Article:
when to call it quits on your old front door

when to call it quits on your old front door

Three Consequences of Inadequate Wire-Rope Lubrication and How to Field-Test for Proper Lubrication

Carrie Castillo

No matter the size of the crane you are using, whether it is a 1-ton jib crane or a 20-ton bridge crane, proper care of the wire rope is of utmost importance to longevity of operation and worker safety. One aspect of caring for wire rope is lubrication of the cable and all its individual strands. Failure to keep the wire rope well lubricated can be costly in terms of dollars by requiring premature replacement, and if a wire rope snaps due to lubrication deficiencies, serious injury or death could be the result for anyone standing nearby. Below are three consequences that can occur as a direct result of poor wire-rope lubrication as well as a quick way to check to see whether proper lubrication is in place.

Internal and external friction wear

One of the most important functions of lubrication is to minimize friction when the wire rope is in use. Internal strands rub against one another, and proper lubrication prevents this from occurring. Another type of friction that is damaging to wire rope is external wear; the crown of the rope is exposed to friction as it rubs against the internal channel of pulleys, and this can also be minimized with lubrication. Keep in mind that some friction is desirable, as too much lubrication can cause slippage or loosen the intertwined strands. However, in most cases, the greater likelihood between too little and too much lubrication is that not enough lubrication will be applied as needed.

A sign that friction wear is occurring is rouging, which is the flecking of tiny bits of steel from the wire and subsequent oxidation of each. If you notice a powdery, rusty residue on the exterior of the wire rope in use, suspect that internal friction is causing damage to the strands and that inspection of the wire rope will be necessary to check the rope's suitability for continued use.

Internal corrosion of strands

Another function of lubrication with wire rope is to prevent corrosion of the internal strands. Lubricants form a barrier to keep out moisture, but once the lubricants dry out, expect a rapid deterioration of the strands due to water intrusion and oxidation. This problem is especially accelerated in marine environments and other areas where high humidity is prevalent.

If you are using a crane in a susceptible environment, then you will need to be on guard against lubricant desiccation. Coupled with frictional wear, corrosion of the strands of wire will drastically reduce the lifespan of the rope. That is why inspection and lubrication are important functions, and such efforts should be elevated in importance whenever wire rope is handled in damp environments.

Wear of pulleys

Though it may be secondary damage, the failure to keep wire ropes lubricated can also cause permanent damage to the crane pulleys. Wire rope shrinks in diameter as the lubricants evaporate or are washed out. This shrinkage causes wire rope to slip deeper into the grooves of the pulleys, and this action generates increased frictional wear against the interior of the pulleys. The result is a malfunctioning crane that may not hoist properly, and replacement of the pulleys is the only option left as a result of a failure to maintain equipment. Such replacements are costly and take equipment out of service as well.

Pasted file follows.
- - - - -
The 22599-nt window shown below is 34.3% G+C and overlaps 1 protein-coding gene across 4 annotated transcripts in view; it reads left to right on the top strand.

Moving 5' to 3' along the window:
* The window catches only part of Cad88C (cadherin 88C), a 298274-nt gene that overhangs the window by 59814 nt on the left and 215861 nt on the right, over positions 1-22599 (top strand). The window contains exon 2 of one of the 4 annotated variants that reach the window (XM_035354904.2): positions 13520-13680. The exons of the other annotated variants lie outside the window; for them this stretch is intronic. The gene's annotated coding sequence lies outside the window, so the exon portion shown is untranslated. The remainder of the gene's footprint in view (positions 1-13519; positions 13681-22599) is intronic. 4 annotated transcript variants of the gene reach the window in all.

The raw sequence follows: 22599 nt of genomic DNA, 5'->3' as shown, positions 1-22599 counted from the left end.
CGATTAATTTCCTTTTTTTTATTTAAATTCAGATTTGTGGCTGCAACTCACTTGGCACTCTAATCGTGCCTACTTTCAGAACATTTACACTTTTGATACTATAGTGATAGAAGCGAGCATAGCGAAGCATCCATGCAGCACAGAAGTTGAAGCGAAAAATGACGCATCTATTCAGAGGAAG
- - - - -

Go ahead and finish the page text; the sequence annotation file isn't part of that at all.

Checking for adequate lubrication

A simple field test to check for proper lubrication of wire rope can be performed quickly and on a daily basis before using equipment. To test for adequate lubrication, swipe your fingertips across the wire rope at a moderate rate. If the wire rope is poorly lubricated, your fingertips will remain dry and clean. Should the wire rope be somewhat lubricated, but insufficiently, then you should be able to view an oily film on your fingers but not not be able to feel it. Finally, if the wire rope is well-lubricated, then you will be able to both see the sheen and feel the lubricant on your fingers. Immediately suspend use of any equipment if the rope is not properly lubricated for the purposes of inspection or lubrication.

Talk to a company like A C Jones Trucking Inc for more tips. 


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About Me
when to call it quits on your old front door

How old is the front door on your home? Have you ever walked past the door and felt a cool breeze coming from under it? Could it be time to replace your front door, or can you repair the one that you have? My site is filled with advice and tips for learning when to replace and when to repair a front door. You can learn from my personal experience of living in older homes how to know when it is time to call it quits on the old stuff and invest in new. Hopefully, my failures and successes can help you avoid the failures and go straight for the success.